Last year, on this day, the world’s first-ever, global emergency aircraft locating service went live as a public service. Aireon Aircraft Location and Emergency Response Tracking (ALERT), operated by the Irish Aviation Authority (IAA) began officially providing critical, on-demand data to aviation stakeholders across the world.
For the past year, Aireon ALERT has been assisting in search and rescue efforts all around the world. Since its launch, Aireon ALERT has 390 active registrants, made up of 147 airlines, 104 ANSPs, 67 regulators, 55 rescue organizations, and 17 others from across 119 countries. Aireon ALERT has processed 43 requests for data as of June 8th, 2020, several of which provided defining data in life and death situations. The service and quality of the data has been globally welcomed by rescue organizations and has been endorsed for use by the International Civil Aviation Organization (ICAO).
To go back a bit, Aireon’s space-based ADS-B is helping organizations and agencies in ways beyond air traffic control separation services. Aireon’s data is available to ANSPs, commercial aircraft operations/airlines, regulators and search and rescue organizations to provide accurate and timely last-reported positions. Aireon ALERT is free and global and provides registered stakeholders, on request, the exact position data for an aircraft in distress or in an emergency situation anywhere in the world. For search and rescue (SAR) teams, minutes, even seconds, can mean the difference between success or failure. Aireon ALERT gives them the power to respond more quickly and effectively.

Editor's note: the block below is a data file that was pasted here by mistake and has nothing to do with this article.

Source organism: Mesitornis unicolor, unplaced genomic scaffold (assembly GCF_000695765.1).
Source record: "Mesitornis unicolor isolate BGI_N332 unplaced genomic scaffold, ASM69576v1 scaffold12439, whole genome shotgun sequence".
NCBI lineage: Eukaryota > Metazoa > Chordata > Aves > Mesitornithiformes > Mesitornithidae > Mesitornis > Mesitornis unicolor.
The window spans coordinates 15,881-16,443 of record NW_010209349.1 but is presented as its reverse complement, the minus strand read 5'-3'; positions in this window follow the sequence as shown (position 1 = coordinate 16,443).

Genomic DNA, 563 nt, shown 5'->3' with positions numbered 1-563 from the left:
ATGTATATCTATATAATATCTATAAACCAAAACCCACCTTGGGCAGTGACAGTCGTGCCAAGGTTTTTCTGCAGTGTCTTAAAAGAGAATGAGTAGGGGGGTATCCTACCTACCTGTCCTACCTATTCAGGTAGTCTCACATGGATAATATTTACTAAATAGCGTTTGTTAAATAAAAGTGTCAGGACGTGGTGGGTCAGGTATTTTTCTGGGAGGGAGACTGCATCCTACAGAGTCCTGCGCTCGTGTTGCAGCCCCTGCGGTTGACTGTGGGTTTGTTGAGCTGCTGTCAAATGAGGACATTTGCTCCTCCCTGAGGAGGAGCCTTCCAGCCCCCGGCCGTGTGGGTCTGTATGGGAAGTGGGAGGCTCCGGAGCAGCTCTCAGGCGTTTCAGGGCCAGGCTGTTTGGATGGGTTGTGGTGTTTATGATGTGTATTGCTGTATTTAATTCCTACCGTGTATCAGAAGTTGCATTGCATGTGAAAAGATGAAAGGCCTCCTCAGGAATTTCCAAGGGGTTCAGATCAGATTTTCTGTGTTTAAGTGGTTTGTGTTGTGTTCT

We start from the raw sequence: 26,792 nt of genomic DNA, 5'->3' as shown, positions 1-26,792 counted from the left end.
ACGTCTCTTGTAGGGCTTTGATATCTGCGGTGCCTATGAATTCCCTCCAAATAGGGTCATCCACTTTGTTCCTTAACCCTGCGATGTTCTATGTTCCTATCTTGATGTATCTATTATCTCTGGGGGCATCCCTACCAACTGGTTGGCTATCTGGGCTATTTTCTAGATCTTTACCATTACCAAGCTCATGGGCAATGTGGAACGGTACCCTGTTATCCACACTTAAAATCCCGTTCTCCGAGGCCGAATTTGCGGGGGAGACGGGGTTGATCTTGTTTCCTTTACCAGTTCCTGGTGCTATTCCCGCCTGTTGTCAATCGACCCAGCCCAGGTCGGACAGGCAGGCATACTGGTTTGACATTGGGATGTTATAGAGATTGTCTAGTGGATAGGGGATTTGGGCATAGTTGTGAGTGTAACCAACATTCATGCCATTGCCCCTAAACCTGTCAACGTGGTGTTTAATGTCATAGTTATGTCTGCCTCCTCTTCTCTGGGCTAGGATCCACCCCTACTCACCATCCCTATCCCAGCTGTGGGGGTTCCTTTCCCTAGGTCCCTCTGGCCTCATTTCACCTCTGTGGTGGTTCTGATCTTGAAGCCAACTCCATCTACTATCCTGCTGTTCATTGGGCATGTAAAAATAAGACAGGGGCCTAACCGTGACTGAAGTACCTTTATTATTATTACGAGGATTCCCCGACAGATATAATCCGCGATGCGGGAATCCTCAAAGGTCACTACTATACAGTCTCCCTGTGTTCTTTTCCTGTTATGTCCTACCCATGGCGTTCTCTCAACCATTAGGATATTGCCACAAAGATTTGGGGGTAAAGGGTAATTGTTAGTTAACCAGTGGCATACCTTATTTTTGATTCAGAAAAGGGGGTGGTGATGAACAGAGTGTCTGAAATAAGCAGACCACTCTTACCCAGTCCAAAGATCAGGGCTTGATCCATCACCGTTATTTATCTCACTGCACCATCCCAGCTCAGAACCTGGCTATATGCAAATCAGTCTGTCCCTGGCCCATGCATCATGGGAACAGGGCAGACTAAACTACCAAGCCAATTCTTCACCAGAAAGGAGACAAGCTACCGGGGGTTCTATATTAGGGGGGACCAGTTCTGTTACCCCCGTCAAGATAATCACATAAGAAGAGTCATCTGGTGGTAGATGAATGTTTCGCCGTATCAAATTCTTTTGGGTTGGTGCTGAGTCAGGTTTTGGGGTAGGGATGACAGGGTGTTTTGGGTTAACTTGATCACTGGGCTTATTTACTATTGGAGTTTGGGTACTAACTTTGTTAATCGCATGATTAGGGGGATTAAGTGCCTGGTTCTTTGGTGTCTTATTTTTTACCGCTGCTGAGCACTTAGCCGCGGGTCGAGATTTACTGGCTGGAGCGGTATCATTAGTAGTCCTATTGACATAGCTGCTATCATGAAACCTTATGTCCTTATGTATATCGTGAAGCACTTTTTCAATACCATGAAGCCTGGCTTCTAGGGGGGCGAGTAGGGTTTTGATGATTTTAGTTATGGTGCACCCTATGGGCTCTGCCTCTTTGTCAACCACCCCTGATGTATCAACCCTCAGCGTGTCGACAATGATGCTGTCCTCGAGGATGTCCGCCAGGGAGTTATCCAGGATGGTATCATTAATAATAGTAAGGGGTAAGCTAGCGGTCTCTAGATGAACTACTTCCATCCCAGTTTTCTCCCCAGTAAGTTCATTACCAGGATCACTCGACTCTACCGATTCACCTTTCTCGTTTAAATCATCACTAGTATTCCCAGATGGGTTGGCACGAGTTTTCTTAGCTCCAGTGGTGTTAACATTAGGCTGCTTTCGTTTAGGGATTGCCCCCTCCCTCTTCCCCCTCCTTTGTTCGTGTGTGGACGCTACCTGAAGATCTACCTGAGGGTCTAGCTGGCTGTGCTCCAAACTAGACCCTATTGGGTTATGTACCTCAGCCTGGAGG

A notable save over this past year was in December 2019. Don Hinkel’s 1090 Cessna P210N engine failed mid-flight over Bahamian airspace. Terrestrial-based sources indicated his last known target at 1,300 feet, however, space-based data showed the last known position of the aircraft was more than two nautical miles away and had tracked the altitude down to sea-level, providing the U.S. Coast Guard the aircraft’s precise location. As a result, SAR was able to narrow their search parameters and find the pilot alive, treading water in the ocean without a life jacket, as the aircraft had sunk after ditching. After just three hours, the pilot was recovered alive, but exhausted, 55 meters from the position provided by Aireon ALERT.
Users of Aireon ALERT have had positive things to say after using the service. Some feedback that Aireon and the IAA have received from the operational SAR services:
- “Thank you for your assistance in the flight tracking of XXXXXX. This intel was invaluable as it provided an additional 4 minutes of tracking showing the aircraft basically onto the runway, including doing a downwind approach which was not shown in other intel feeds like Flight Radar 24 tracking stopped at 0358Z. The outcome of this incident was we had an ELT alert at time 0402Z, which coincided with the Aireon Alert data. The end results is the aircraft on landing has overrun the end of the runway into the river. The sole pilot was able to escape the cockpit and swim to shore.”
- “Yes, while we probably would have found the pilot without your data, it certainly made it easier and may have made the difference in saving a life as I don’t know what the water temperature was or how much longer the pilot could have treaded water without exhaustion and fatigue.”
The extraordinary accuracy of this data, coupled with its rate of delivery and immediate availability to the requesting party, makes it the most reliable emergency aircraft location service available. It is completely unique, and it is completely free. It can help requestors assess the veracity of emergency alerts, saving time and resources for responders and significantly reducing large historical search areas.
With just one year of operations, Aireon ALERT has already made a huge impact on the industry for the better. As it gains more traction, Aireon ALERT will continue to assist stakeholders identify and respond to issues for an aircraft in an uncertain phase or alert phase before it reaches a distress phase. If you are an ANSP, commercial aircraft operator/airline, regulator or search and rescue organization, visit www.AireonALERT.com to learn more and register for this free service!
Aireon and the IAA look forward to this long-term, continued partnership combining first-class data and user support to offer this critical, free public service. Cheers to years to come!